Micheál Martin: Varadkar falsely raised Brexit spectre

Fianna Fáil leader Micheál Martin has accused the Taoiseach of fabricating concerns about Brexit and instability while saying he believes there will be some fudge around an EU withdrawal agreement for Britain in November.

He also rubbished claims that party TDs are worried about recent opinion polls and was forced to deny that Fianna Fáil has lost its backbone.

He was speaking at the Fianna Fáil’s parliamentary party pre-Dáil meeting in Malahide, Dublin.

Taoiseach Leo Varadkar has appealed to the opposition party to commence talks on possibly renewing the confidence and supply agreement — the support pact between the Government and Fianna Fáil — ahead of Brexit negotiations.

Britain will leave the EU next March but a withdrawal deal, stalled due to disagreement about how to prevent a hard border in the North, has yet to be negotiated. Mr Varadkar said it was in the interest of stability that he wants talks with Fianna Fáil to start immediately.

Mr Martin attacked the Taoiseach’s stance on prioritising the support pact talks and said Fianna Fáil will maintain the three-year, three-budget confidence and supply agreement.

He went as far as to claim the concern about agreeing a deal early because of Brexit was concocted.

Our confidence and supply deal was never about Brexit. The Taoiseach introduced this wrongly and falsely in my view.

“The confidence and supply was signed off long before Brexit, so I think there was a deliberate attempt made to raise the spectre of Brexit and that ‘oh there can’t be any instability, we can’t be looking over the shoulder week to week’. When we said last March we would support the budget, that meant the finance bill and social welfare bill into January.

“That... thing about Brexit was trumped-up — if you excuse the pun.”

He argued that Brexit was “not about when and the timing of a general election”, adding: “Brexit is about people who export beef to the European market, it’s about dairy markets.”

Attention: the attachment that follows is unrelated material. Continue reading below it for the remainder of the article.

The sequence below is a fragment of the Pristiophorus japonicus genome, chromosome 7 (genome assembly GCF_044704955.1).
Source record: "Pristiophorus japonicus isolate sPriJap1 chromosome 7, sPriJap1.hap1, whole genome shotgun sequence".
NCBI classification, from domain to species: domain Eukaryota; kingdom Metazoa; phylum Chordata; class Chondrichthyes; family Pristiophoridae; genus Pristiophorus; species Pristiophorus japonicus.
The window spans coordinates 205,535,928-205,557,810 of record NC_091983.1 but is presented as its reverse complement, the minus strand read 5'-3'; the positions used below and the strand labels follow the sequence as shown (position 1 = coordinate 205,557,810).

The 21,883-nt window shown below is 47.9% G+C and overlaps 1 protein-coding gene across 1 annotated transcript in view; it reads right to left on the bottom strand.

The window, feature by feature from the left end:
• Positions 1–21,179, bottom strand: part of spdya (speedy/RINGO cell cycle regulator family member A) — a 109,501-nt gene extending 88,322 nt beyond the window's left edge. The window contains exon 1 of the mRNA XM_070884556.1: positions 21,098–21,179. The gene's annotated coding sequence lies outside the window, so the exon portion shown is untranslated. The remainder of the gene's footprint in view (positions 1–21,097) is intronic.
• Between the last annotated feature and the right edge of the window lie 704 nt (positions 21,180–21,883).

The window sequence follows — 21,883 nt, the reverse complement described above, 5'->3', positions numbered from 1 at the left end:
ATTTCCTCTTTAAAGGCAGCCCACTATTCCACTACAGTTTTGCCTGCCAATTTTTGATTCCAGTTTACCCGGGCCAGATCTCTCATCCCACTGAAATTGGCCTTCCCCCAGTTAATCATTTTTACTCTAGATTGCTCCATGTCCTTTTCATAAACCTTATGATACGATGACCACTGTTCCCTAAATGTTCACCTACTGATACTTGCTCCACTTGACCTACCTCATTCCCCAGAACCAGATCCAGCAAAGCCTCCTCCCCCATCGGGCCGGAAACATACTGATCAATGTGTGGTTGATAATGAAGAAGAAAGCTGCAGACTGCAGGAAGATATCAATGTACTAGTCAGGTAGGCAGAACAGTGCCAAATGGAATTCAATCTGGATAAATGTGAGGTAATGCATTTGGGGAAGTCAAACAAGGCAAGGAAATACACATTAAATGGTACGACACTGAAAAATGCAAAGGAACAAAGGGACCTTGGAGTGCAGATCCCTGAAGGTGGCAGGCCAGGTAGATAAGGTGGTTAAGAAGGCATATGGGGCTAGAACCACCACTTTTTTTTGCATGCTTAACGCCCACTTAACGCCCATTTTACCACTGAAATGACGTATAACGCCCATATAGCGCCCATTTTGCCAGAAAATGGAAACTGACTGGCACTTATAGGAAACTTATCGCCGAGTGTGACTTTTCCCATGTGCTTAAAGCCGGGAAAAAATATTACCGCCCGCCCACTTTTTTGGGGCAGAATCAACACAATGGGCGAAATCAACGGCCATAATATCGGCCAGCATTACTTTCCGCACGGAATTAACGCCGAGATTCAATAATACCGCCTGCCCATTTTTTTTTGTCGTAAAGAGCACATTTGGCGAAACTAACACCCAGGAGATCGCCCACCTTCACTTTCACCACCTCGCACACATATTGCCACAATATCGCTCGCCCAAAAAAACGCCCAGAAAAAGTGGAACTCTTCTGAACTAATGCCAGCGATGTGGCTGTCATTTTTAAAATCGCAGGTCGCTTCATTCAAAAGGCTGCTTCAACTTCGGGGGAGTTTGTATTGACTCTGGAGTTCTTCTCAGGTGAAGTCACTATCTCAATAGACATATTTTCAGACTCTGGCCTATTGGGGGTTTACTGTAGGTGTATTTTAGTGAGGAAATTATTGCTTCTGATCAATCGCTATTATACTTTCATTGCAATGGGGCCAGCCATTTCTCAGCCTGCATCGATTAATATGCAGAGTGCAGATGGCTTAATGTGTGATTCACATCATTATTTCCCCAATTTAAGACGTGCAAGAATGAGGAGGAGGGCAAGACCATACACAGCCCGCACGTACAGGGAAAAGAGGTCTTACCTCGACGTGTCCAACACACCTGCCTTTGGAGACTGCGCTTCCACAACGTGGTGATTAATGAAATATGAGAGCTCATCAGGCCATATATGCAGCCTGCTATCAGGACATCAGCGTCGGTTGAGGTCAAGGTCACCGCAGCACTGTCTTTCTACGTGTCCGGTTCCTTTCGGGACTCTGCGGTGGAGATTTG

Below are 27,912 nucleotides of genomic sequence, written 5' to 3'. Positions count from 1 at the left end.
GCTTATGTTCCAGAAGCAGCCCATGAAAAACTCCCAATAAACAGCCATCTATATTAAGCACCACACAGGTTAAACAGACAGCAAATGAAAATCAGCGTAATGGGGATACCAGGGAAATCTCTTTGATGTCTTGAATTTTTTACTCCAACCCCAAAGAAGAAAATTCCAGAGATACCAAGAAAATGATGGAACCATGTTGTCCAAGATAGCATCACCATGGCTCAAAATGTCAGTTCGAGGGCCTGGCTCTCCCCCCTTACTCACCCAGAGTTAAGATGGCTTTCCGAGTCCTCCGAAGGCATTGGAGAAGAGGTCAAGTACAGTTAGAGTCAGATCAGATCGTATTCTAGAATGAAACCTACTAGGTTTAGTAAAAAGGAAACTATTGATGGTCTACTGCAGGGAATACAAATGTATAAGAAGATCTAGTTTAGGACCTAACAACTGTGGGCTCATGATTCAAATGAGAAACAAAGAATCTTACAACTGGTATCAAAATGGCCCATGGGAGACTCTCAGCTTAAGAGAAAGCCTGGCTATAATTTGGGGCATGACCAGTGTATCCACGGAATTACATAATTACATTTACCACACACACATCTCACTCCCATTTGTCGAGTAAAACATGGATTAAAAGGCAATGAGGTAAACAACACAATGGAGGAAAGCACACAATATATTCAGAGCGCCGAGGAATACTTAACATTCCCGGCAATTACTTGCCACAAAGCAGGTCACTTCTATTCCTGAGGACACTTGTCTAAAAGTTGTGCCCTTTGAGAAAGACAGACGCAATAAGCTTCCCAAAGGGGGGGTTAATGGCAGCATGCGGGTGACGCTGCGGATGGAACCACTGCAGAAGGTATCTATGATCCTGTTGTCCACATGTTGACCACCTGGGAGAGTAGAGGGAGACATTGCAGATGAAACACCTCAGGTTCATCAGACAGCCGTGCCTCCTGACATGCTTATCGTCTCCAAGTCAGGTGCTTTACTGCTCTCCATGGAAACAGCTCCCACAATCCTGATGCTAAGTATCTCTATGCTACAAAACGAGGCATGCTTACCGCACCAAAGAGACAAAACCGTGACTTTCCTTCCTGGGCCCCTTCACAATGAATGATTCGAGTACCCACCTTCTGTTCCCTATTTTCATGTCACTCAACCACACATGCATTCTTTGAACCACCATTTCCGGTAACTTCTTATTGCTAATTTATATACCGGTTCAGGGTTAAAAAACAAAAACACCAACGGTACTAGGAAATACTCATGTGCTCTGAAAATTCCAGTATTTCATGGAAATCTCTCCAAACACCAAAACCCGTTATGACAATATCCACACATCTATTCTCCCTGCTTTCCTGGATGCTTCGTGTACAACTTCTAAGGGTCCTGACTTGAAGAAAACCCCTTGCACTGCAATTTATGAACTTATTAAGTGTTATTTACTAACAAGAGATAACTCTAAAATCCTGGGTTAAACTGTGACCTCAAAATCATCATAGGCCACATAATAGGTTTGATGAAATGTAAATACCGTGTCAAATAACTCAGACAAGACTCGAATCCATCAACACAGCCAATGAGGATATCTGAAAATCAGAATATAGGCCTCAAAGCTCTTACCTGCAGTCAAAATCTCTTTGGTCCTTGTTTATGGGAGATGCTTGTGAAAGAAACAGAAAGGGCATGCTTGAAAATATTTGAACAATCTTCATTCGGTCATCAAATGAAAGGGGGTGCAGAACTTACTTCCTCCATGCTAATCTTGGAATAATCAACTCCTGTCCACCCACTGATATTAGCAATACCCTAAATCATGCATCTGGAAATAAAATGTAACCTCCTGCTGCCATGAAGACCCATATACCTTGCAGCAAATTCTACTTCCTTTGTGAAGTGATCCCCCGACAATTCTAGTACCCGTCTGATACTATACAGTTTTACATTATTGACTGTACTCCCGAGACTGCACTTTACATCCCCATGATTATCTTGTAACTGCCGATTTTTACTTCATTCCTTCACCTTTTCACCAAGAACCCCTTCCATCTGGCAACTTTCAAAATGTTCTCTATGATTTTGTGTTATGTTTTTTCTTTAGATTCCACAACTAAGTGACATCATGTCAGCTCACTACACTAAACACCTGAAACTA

Mr Martin visited officials in Brussels about the Brexit talks last week, including EU chief negotiator Michel Barnier.

He told reporters he now believes there will be some deal for Britain’s withdrawal agreed in November.

“My own view is that there will be a resolution. Some people can’t see it right now, but I think in the nature of European politics and the European Union’s way of doing business I think it will come to a head.

Probably in November, and I think some fudge will be exercised to get over the line and get the withdrawal agreement in place.

Nonetheless, Mr Martin faces huge internal party pressures here amid dwindling poll figures and with disgruntled TDs pushing for an end to Fianna Fáil’s support of the Government.

Party TD John McGuinness recently suggested the party was left with no backbone and should go for an election rather than continue the confidence and supply arrangement.

Mr Martin dismissed the claim about his party.

“I don’t agree with that,” he said.

Furthermore, he dismissed claims the party has concerns about the low polling ratings.

“I’ve been through two general elections as leader of the party, so I know a thing or two about it, and the idea that I’m or we’re somehow worried about polls is rubbish, pure and simple.”


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